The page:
Resources have standard attributes. Think of a Name, an ID and maybe a Group for a user, derived from the user-connection. On top of these ‘standard’ attributes, custom properties can be created and assigned to further enrich our resources. For example, we can create the custom property “@Department”, and assign this to a stream, a user, a data-connection etc. This custom property may than be used in security rules, so that we can grant or deny rights based on a department. This is an example of course, but you may see the use in other ways.

Rules
As noted before, in Qlik Sense, the security setup is done by creating rules. These rules use conditional structures (IF, THEN) to grant or deny access. What’s important to understand, is that in Qlik Sense, a user does not have any rights, unless you
assign
them. This
means we have to start from absolute scratch and that we can go every direction we want, because we can use all sorts of attributes (of users and other resources) to grant access to all types of resources. As mentioned, both inherited attributes as well as newly created custom properties may be used to create the rules.

Overlap in rules
When building security rules, we found that rules may overlap. You will notice this when you build those rules yourself, but some standard-delivered rules may overlap your rules. We found this out by setting publish rights for certain users. The user had the right to publish apps, and we thought we had restricted this users’ streams. However, a rule giving him access to all streams (streams*) was applied as well. Not so clever of course, but this might happen. Therefore:

Use the Audit function!
It’s great. It truly is. (wink) The audit function comes in very handy when building roles using security rules. The audit-functionality gives an overview per user and his rights per resource of your choice.

When clicking on a letter corresponding to a certain right, ‘Associated rules’ becomes available. When clicking this, an overview of all rules applicable to this user/resource is shown. This way, overlap (or gaps) in rules can be spotted easily, and by clicking the rule and ‘View’, we may than go into the security rule and alter this, or even disable or delete it.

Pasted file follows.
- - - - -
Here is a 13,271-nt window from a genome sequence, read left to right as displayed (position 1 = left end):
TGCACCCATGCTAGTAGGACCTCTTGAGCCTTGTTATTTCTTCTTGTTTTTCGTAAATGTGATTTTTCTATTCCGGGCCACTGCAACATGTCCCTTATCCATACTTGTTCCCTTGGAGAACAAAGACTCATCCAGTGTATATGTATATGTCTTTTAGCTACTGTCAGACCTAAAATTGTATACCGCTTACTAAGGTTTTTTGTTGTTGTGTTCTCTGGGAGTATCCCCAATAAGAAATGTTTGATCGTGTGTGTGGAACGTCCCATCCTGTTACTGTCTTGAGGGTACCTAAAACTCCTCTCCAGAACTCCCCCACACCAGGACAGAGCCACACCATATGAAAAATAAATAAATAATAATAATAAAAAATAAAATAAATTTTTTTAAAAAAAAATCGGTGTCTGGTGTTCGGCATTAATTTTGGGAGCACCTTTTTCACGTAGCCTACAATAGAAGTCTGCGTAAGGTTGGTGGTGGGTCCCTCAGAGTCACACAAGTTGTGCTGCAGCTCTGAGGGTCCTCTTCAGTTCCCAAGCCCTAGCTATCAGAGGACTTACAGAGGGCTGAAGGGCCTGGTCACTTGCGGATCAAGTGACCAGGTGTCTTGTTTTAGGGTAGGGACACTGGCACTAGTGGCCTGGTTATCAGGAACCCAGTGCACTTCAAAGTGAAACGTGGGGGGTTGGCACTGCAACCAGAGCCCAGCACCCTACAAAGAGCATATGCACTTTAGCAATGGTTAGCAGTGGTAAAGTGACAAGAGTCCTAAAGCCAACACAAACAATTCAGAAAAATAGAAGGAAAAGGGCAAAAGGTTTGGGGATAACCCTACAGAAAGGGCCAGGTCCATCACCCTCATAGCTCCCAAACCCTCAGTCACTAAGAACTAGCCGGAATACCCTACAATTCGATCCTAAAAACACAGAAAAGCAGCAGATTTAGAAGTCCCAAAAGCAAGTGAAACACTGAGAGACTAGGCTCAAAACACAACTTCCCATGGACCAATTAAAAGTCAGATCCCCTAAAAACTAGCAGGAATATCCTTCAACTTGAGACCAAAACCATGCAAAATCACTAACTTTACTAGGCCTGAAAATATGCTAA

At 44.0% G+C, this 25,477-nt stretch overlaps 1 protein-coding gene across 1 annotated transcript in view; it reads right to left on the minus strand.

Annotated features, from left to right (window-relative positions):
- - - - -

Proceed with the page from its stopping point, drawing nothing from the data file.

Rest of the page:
Section access
After creating the security rules, we found that also in section access, there are some differences as compared to QlikView. We do not go into this here, but find the most important things on SA in Sense here.

Hiding the Dev Hub
One last thing on giving or denying rights to users. If we want to refrain users from entering or using the Dev Hub (deny access to this section), this does not seem possible.That is, the Dev Hub is not a resource we can apply rules upon. However, when zooming in on, it, my colleague Vincent Hayward found a work around. Find his answer in this QlikCommunity-thread.

Room for additions…
So, as you might have noticed, this is just a list of things we found to be notable. If you have encountered any other items, please share them in a comment below. We might build a nice and compact knowledge base here!

About The Author

Wesley Smit

Hi there, I'm Wesley - Business Intelligence Consultant at Bitmetric since the beginning of 2014. With my non-tech background in Business Economics and Organization Sciences, I'm now developing technical skills and knowledge of data visualization, especially within QlikView. Via this blog, I will share interesting features that I come across. You can follow me on Twitter at @smitwuith1990.

4 Comments

  • 1
    February 23, 2017 - 18:26 | Permalink

    A wonderful primer on Qlik Sense security. I love your straight-forward writing style. Would love to see a follow-up article on practical use cases. Great Work Wesley!

  • 2
    Bill Markham
    February 23, 2017 - 20:55 | Permalink

    To protect us from users accidentally fiddling with extensions via Dev Hub I use this Security Rule

    Resource Filter Extension_*

    Actions Only ticked Read

    user | userid | like
    value | *

    as in Conditions ((user.userId like “*”))

  • 3
    February 25, 2017 - 21:39 | Permalink

    Great topic! I’m still new to Qlik Sense security so I’m looking forward to your white paper.